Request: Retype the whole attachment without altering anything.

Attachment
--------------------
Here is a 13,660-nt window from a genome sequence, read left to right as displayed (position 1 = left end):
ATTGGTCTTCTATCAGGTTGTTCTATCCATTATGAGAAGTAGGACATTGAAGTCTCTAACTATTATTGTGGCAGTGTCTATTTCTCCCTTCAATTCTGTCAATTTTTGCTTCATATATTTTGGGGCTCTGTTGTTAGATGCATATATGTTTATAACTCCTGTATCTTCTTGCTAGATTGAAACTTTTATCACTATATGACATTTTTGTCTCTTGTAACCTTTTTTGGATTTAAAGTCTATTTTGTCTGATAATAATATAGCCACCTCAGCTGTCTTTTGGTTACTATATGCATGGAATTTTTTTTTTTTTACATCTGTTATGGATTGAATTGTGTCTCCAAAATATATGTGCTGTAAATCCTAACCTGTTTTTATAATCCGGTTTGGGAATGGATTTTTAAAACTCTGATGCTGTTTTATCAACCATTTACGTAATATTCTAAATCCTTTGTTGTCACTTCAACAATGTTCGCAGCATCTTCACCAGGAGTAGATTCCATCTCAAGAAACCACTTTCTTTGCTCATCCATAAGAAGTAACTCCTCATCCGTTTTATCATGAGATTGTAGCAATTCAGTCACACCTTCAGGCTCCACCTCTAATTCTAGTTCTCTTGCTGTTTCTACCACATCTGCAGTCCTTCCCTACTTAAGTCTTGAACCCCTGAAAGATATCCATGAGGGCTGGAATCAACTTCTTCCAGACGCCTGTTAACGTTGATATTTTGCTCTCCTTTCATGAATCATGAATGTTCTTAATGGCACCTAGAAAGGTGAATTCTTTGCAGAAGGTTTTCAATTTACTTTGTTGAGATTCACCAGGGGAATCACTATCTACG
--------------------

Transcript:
Here is a 13,660-nt window from a genome sequence, read left to right as displayed (position 1 = left end):
ATTGGTCTTCTATCAGGTTGTTCTATCCATTATGAGAAGTAGGACATTGAAGTCTCTAACTATTATTGTGGCAGTGTCTATTTCTCCCTTCAATTCTGTCAATTTTTGCTTCATATATTTTGGGGCTCTGTTGTTAGATGCATATATGTTTATAACTCCTGTATCTTCTTGCTAGATTGAAACTTTTATCACTATATGACATTTTTGTCTCTTGTAACCTTTTTTGGATTTAAAGTCTATTTTGTCTGATAATAATATAGCCACCTCAGCTGTCTTTTGGTTACTATATGCATGGAATTTTTTTTTTTTTACATCTGTTATGGATTGAATTGTGTCTCCAAAATATATGTGCTGTAAATCCTAACCTGTTTTTATAATCCGGTTTGGGAATGGATTTTTAAAACTCTGATGCTGTTTTATCAACCATTTACGTAATATTCTAAATCCTTTGTTGTCACTTCAACAATGTTCGCAGCATCTTCACCAGGAGTAGATTCCATCTCAAGAAACCACTTTCTTTGCTCATCCATAAGAAGTAACTCCTCATCCGTTTTATCATGAGATTGTAGCAATTCAGTCACACCTTCAGGCTCCACCTCTAATTCTAGTTCTCTTGCTGTTTCTACCACATCTGCAGTCCTTCCCTACTTAAGTCTTGAACCCCTGAAAGATATCCATGAGGGCTGGAATCAACTTCTTCCAGACGCCTGTTAACGTTGATATTTTGCTCTCCTTTCATGAATCATGAATGTTCTTAATGGCACCTAGAAAGGTGAATTCTTTGCAGAAGGTTTTCAATTTACTTTGTTGAGATTCACCAGGGGAATCACTATCTACG